An hour with Virgin's in-flight WiFi
I've just flown from LA to San Francisco on one of Virgin's WiFi-equipped planes. It was for Google's "Day in the Cloud" event, which we'll have more of at Boing Boing Video presently: passengers on our flight competed with those on the concurrent SF to LA flight in a Pub Quiz game of such difficulty that one is obliged -- haha! -- to use Google calendar, search, maps and so on to find the answers.
We defeated the fools on the other airplane. Or, rather, the best player on ours scored marginally higher than the best player on theirs. My personal score is irrelevant.
Virgin let us on free of charge. Unnecesary travel in coach, bookended by the leering of latex-gloved TSA personnel, has doubtless corrupted my judgment. That said, the following conclusions can be made concerning Virgin's high-tech cabins.
- Having the web in-flight is an escape, and a connection to reality. Zoning out on the web is a spiritual refuge from the boredom of air travel, just as it is from the boredom of work.
- Before you get online, you have to get pass a third-party authentication proxy thing. Once past it, all is well, but it is the sort of thing that IT people call "a single point of failure."
- Virgin passenger cabins' lighting and fixture design is modeled on the interior of a Cylon basestar. This is a superior atmospheric to Southwest's fixed-grin comedy routines, but you have to like neon pink.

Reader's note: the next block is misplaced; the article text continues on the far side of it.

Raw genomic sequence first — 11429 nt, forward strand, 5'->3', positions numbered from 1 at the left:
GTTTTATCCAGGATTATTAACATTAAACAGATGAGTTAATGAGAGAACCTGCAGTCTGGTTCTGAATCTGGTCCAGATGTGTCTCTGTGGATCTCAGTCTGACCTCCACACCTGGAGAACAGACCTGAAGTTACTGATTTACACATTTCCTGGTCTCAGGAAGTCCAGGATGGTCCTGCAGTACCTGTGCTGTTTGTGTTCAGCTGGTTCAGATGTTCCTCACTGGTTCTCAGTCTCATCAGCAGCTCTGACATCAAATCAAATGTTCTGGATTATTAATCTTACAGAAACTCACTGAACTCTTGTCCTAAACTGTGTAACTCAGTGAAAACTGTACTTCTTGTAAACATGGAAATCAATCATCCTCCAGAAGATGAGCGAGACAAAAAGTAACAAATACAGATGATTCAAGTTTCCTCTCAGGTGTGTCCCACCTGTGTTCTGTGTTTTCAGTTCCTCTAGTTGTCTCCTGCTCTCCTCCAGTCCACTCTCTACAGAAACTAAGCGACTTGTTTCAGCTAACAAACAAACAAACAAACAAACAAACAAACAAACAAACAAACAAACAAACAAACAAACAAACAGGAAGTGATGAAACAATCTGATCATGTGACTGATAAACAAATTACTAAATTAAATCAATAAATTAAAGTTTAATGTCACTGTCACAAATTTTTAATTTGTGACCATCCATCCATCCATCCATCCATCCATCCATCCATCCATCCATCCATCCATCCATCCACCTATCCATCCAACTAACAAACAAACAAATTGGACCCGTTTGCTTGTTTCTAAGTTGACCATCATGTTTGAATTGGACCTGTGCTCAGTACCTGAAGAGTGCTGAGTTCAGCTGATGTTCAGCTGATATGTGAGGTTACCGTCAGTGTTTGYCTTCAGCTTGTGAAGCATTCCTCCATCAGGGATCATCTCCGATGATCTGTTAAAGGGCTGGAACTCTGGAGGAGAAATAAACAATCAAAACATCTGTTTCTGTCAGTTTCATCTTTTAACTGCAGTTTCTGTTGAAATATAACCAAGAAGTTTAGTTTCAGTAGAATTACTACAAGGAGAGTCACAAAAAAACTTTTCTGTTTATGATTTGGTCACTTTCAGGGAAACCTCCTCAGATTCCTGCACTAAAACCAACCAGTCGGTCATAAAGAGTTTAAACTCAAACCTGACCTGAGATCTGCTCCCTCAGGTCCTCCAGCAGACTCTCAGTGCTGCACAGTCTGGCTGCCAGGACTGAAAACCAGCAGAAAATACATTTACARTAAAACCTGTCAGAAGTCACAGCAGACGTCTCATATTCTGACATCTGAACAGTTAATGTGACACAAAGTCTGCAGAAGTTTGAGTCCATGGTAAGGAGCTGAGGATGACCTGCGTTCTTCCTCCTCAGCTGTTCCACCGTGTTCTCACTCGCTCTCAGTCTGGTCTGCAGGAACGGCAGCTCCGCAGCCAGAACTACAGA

- You can play Doom and chat with other passengers on the back-of-chair display, but the keyboard on the handset is extremely hard to type on.
- Google apps run just as well in a plane as they do anywhere else: there's nothing to say about it beyond acknowledging that they work. It'll be a boon to those who already organize work around them.
- A cartoon Sir Richard Branson welcomes one to one's flight. He couldn't be with us today as he is jet-skiiing to Mars.
Update: From the organizers on the login woes: "the WiFi delays you might have experienced were related to on the ground issues with the web login for Gogo on the Aircell server in Illinois. Right now Aircell is working on the issue and the delays were not related to bandwidth constraints on the airplane (we have had up to 65 guests logged on at a time, and we did not have near this number on flights today). These delays were not Virgin America-specific - they occurred across Gogo's in-flight network."
As commenter TechDeviant notes below, it's $10 -- would it be better if Virgin simply billed it into the fare for everyone, added web access to the built-in chair units, and had an open WiFi network for those with laptops? Gogo's broken and pointless turnpike system was a real pain.
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